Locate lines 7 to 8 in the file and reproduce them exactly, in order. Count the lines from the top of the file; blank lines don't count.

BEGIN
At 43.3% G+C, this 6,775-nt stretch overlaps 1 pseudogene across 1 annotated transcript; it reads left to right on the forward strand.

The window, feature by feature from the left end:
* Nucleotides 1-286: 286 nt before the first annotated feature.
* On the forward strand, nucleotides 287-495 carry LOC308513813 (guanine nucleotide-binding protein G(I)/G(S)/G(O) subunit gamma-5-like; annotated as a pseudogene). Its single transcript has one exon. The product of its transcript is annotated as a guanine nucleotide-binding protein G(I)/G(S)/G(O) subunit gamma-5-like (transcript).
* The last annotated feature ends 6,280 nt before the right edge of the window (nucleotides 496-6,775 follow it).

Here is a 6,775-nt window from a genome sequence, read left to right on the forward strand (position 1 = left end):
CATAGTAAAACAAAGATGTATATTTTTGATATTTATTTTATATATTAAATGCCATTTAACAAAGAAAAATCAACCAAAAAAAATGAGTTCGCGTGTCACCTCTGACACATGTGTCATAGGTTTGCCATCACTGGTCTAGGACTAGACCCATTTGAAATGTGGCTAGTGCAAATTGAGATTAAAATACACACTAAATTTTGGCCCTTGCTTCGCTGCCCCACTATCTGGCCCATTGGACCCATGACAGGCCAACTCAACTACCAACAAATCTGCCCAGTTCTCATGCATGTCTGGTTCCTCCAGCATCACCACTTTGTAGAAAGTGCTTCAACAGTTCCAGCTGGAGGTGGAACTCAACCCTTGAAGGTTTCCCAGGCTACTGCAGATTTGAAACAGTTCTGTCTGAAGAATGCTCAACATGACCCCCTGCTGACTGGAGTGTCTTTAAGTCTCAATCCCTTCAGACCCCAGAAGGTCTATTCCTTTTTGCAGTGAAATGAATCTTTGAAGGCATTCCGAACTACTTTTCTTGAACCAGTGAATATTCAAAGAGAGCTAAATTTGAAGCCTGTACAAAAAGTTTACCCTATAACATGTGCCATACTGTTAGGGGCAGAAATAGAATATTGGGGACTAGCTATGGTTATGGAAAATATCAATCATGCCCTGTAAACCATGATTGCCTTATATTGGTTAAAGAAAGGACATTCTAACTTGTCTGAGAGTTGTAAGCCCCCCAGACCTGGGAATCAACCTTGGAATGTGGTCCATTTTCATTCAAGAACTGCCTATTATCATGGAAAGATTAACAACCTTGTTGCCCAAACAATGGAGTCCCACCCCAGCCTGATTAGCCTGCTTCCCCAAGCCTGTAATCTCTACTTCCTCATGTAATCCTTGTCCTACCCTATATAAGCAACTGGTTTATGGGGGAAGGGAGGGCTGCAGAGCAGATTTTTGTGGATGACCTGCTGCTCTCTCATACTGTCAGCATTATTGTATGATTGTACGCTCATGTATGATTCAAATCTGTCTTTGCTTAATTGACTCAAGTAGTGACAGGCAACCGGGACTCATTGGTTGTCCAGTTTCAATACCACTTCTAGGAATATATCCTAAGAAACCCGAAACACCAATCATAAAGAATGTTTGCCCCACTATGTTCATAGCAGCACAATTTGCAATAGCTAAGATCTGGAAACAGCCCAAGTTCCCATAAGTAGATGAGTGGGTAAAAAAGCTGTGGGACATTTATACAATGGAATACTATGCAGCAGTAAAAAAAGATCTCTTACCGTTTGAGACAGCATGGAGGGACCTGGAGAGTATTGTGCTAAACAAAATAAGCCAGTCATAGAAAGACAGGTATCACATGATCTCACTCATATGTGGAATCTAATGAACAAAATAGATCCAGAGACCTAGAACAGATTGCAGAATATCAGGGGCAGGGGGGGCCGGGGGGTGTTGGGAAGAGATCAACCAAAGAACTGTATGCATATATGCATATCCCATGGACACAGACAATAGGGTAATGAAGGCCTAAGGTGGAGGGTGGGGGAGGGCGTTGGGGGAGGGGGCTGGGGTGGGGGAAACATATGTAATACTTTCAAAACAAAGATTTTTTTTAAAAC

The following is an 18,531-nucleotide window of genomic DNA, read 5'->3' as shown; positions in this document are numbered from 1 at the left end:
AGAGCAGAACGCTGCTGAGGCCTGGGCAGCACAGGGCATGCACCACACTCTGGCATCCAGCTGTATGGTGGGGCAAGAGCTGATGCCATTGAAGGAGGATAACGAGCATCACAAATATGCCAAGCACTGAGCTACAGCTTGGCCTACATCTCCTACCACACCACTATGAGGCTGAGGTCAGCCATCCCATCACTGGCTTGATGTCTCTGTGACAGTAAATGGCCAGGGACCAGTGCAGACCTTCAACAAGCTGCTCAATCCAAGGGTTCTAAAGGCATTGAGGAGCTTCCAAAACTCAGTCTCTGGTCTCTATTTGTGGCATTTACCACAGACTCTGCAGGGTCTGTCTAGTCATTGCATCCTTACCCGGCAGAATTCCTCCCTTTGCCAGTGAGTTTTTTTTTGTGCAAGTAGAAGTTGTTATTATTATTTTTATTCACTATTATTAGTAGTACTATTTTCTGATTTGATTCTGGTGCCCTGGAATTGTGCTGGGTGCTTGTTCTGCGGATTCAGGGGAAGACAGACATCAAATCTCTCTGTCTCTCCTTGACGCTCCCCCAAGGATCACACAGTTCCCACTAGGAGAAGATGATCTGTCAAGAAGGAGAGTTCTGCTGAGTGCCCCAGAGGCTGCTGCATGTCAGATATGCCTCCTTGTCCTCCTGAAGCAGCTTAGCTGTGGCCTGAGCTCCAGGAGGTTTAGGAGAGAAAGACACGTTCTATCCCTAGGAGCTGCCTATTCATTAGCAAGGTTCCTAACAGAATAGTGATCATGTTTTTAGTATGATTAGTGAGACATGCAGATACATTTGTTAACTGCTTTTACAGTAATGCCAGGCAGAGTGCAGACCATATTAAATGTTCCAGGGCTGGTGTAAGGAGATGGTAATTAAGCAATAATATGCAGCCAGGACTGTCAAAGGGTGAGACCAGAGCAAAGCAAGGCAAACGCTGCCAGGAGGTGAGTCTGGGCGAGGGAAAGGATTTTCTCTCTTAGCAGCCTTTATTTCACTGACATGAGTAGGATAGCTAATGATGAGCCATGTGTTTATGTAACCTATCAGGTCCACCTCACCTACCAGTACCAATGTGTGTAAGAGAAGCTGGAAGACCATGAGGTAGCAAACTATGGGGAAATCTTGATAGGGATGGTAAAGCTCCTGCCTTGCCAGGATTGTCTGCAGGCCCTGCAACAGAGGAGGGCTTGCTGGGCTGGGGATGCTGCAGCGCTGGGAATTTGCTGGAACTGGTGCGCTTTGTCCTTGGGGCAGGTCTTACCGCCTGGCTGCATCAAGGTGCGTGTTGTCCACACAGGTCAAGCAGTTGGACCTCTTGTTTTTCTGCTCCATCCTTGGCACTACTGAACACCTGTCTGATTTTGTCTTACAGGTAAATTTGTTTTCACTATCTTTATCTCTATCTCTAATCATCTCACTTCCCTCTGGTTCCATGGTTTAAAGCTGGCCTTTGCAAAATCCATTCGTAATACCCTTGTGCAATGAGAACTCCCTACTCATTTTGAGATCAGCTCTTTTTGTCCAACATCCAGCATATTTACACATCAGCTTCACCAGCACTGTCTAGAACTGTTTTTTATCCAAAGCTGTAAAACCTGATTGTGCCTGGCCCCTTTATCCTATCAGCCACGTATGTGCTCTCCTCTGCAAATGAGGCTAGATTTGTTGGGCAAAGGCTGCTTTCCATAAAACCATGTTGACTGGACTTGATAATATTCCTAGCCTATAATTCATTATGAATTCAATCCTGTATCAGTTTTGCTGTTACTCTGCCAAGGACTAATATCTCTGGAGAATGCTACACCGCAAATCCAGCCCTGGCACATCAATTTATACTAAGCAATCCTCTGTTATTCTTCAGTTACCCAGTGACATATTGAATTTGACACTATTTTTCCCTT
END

CATAGTAAAACAAAGATGTATATTTTTGATATTTATTTTATATATTAAATGCCATTTAACAAAGAAAAATCAACCAAAAAAAATGAGTTCGCGTGTCACCTCTGACACATGTGTCATAGGTTTGCCATCACTGGTCTAGGACTAGACCCATTTGAAATGTGGCTAGTGCAAATTGAGATTAAAATACACACTAAATTTTGGCCCTTGCTTCGCTGCCCCACTATCTGGCCCATTGGACCCATGACAGGCCAACTCAACTACCAACAAATCTGCCCAGTTCTCATGCATGTCTGGTTCCTCCAGCATCACCACTTTGTAGAAAGTGCTTCAACAGTTCCAGCTGGAGGTGGAACTCAACCCTTGAAGGTTTCCCAGGCTACTGCAGATTTGAAACAGTTCTGTCTGAAGAATGCTCAACATGACCCCCTGCTGACTGGAGTGTCTTTAAGTCTCAATCCCTTCAGACCCCAGAAGGTCTATTCCTTTTTGCAGTGAAATGAATCTTTGAAGGCATTCCGAACTACTTTTCTTGAACCAGTGAATATTCAAAGAGAGCTAAATTTGAAGCCTGTACAAAAAGTTTACCCTATAACATGTGCCATACTGTTAGGGGCAGAAATAGAATATTGGGGACTAGCTATGGTTATGGAAAATATCAATCATGCCCTGTAAACCATGATTGCCTTATATTGGTTAAAGAAAGGACATTCTAACTTGTCTGAGAGTTGTAAGCCCCCCAGACCTGGGAATCAACCTTGGAATGTGGTCCATTTTCATTCAAGAACTGCCTATTATCATGGAAAGATTAACAACCTTGTTGCCCAAACAATGGAGTCCCACCCCAGCCTGATTAGCCTGCTTCCCCAAGCCTGTAATCTCTACTTCCTCATGTAATCCTTGTCCTACCCTATATAAGCAACTGGTTTATGGGGGAAGGGAGGGCTGCAGAGCAGATTTTTGTGGATGACCTGCTGCTCTCTCATACTGTCAGCATTATTGTATGATTGTACGCTCATGTATGATTCAAATCTGTCTTTGCTTAATTGACTCAAGTAGTGACAGGCAACCGGGACTCATTGGTTGTCCAGTTTCAATACCACTTCTAGGAATATATCCTAAGAAACCCGAAACACCAATCATAAAGAATGTTTGCCCCACTATGTTCATAGCAGCACAATTTGCAATAGCTAAGATCTGGAAACAGCCCAAGTTCCCATAAGTAGATGAGTGGGTAAAAAAGCTGTGGGACATTTATACAATGGAATACTATGCAGCAGTAAAAAAAGATCTCTTACCGTTTGAGACAGCATGGAGGGACCTGGAGAGTATTGTGCTAAACAAAATAAGCCAGTCATAGAAAGACAGGTATCACATGATCTCACTCATATGTGGAATCTAATGAACAAAATAGATCCAGAGACCTAGAACAGATTGCAGAATATCAGGGGCAGGGGGGGCCGGGGGGTGTTGGGAAGAGATCAACCAAAGAACTGTATGCATATATGCATATCCCATGGACACAGACAATAGGGTAATGAAGGCCTAAGGTGGAGGGTGGGGGAGGGCGTTGGGGGAGGGGGCTGGGGTGGGGGAAACATATGTAATACTTTCAAAACAAAGATTTTTTTTAAAAC

The following is an 18,531-nucleotide window of genomic DNA, read 5'->3' as shown; positions in this document are numbered from 1 at the left end: